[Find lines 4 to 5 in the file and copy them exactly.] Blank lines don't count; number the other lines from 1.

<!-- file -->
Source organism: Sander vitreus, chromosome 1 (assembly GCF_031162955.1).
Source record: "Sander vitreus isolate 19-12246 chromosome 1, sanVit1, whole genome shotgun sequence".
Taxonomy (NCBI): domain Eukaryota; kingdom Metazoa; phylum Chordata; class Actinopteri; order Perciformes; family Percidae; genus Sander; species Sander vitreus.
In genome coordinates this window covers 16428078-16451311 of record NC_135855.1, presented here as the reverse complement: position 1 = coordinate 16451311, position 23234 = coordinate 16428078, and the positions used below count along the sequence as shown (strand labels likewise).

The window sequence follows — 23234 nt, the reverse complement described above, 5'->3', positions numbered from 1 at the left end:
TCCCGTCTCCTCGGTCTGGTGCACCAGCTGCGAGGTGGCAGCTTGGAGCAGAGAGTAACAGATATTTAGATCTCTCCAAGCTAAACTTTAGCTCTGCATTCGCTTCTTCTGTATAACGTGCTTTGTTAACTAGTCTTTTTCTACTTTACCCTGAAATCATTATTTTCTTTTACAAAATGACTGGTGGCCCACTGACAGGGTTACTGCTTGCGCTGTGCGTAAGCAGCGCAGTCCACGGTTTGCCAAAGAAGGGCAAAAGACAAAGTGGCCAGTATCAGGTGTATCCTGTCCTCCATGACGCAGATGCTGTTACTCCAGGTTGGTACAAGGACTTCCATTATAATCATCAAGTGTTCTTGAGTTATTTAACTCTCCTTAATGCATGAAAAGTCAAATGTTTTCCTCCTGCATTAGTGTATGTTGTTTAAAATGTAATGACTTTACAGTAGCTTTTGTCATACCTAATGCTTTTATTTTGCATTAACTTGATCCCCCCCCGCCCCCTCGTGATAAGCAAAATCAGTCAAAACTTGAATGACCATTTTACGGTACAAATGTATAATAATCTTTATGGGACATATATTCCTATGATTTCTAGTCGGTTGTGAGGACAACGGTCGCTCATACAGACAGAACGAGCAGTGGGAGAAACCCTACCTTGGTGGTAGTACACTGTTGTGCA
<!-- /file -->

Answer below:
In genome coordinates this window covers 16428078-16451311 of record NC_135855.1, presented here as the reverse complement: position 1 = coordinate 16451311, position 23234 = coordinate 16428078, and the positions used below count along the sequence as shown (strand labels likewise).

The window sequence follows — 23234 nt, the reverse complement described above, 5'->3', positions numbered from 1 at the left end: